“No Worst, There is None” by Gerard Manley Hopkins

No worst there is none. Pitched past pitch of grief,
More pangs will, schooled at forepangs, wilder wring.
Comforter, where, where is your comforting?
Mary, mother of us, where is your relief?
My cries have, herds-long; huddle in a main, a chief-
woe, world-sorrow; on an age-old anvil wince and sing–
Then lull, then leave off. Fury had shrieked “No ling-
erring! Let me be fell: force I must be brief.”
O the mind, mind has mountains; cliffs of fall
Frightful, sheer, no-man-fathomed. Hold them cheap
May who ne’er hung there. Nor does long our small
Durance deal with that steep or deep. Here! Creep,
Wretch, under a comfort serves in a whirlwind: all
Life death does end and each day dies with sleep.

Recommended readings: Psalm 88, Psalm 130

This poem is pure lament, which is why I love it.  The author describes a fearsome depression, a “world sorrow”, that baffles the mind.  It is a grief that is thrown (“pitched past”) far beyond the blackness of despair (“pitch of grief”). The newer pains seem to learn from the previous ones (“schooled at forepangs”) and are the more severe for it (“wilder wring”). The author asks for deliverance from both the Holy Spirit (“Comforter”) and Mary.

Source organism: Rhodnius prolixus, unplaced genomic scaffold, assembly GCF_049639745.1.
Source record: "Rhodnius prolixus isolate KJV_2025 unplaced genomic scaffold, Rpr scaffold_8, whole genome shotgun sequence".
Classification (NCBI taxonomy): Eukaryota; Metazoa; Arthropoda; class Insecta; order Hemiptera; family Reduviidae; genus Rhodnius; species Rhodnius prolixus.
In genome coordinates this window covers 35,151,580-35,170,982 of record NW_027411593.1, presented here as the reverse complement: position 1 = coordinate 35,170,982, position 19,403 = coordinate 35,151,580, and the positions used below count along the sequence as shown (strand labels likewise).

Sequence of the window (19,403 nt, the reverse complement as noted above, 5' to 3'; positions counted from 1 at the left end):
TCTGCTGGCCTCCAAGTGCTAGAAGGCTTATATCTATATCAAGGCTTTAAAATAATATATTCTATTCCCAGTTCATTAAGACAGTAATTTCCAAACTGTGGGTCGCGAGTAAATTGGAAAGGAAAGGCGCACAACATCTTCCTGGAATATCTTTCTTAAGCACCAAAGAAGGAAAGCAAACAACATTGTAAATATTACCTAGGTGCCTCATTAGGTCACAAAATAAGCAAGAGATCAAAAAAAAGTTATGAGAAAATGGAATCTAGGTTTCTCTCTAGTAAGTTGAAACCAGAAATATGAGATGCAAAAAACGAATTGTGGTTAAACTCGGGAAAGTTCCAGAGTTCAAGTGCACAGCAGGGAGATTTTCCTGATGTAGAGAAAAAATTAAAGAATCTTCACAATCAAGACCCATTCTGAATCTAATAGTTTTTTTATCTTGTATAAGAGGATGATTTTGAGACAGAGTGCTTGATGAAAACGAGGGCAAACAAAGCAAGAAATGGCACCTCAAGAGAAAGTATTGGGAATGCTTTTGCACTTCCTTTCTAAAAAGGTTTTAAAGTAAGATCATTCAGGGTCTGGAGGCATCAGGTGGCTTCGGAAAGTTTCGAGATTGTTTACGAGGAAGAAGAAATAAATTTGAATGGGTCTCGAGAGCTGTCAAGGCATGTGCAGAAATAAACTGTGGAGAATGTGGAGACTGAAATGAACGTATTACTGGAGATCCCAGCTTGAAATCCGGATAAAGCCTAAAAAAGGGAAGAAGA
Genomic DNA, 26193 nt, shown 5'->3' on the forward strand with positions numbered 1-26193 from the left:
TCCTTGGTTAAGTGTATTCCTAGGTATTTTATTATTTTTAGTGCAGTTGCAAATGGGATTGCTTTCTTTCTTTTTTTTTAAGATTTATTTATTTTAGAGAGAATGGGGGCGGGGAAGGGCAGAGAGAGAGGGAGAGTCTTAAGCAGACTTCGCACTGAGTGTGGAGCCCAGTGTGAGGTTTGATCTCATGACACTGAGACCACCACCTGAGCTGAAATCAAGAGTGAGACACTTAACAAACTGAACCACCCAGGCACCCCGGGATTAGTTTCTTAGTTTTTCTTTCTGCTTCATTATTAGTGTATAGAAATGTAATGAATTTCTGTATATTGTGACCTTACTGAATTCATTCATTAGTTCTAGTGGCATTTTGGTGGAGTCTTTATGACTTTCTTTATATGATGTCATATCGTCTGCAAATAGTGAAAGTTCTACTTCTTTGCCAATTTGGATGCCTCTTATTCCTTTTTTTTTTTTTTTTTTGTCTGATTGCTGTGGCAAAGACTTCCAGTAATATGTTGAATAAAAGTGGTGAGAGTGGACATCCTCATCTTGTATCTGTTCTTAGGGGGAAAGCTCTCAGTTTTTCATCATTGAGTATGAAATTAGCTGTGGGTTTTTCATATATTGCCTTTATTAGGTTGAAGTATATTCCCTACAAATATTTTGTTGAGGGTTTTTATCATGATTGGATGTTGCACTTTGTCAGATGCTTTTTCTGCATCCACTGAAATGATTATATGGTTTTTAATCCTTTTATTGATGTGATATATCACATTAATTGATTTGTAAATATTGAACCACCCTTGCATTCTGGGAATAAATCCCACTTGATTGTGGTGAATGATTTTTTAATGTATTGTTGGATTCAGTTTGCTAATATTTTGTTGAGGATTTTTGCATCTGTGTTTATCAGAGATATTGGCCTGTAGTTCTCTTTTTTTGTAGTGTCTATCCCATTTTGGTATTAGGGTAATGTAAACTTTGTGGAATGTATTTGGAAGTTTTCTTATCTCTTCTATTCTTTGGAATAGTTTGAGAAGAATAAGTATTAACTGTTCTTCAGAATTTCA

The author describes his sorrows as a herd that huddles together, focusing in on a single problem – “world sorrow”. A sorrow that comes from merely existing in this world.  He describes these pains like being repeatedly struck on an anvil.  And like the striking of an anvil with hammer, the pain is short (“lull then leave off … no lingering … [per]force I must be brief”) but nevertheless intense (“wince and sing”).

My favorite lines are what come next: “O the mind, mind has mountains; cliffs of fall / Frightful, sheer, no-man-fathomed. Hold them cheap / May who ne’er hung there.” There is such a mental anguish through depression and “world sorrow” that those who have never experienced it “hold them cheap”.  Our endurance (“durance”) does not hold out long in the face of such an abyss.  These lines are a bit of a mystery to me – are “Creep” and “Wretch” vocative nouns or imperative verbs? What does it mean to find comfort under a whirlwind? Whatever the answer is to those two questions, the last image is very clear: just as every day “dies” with sleep so all life ends with death.

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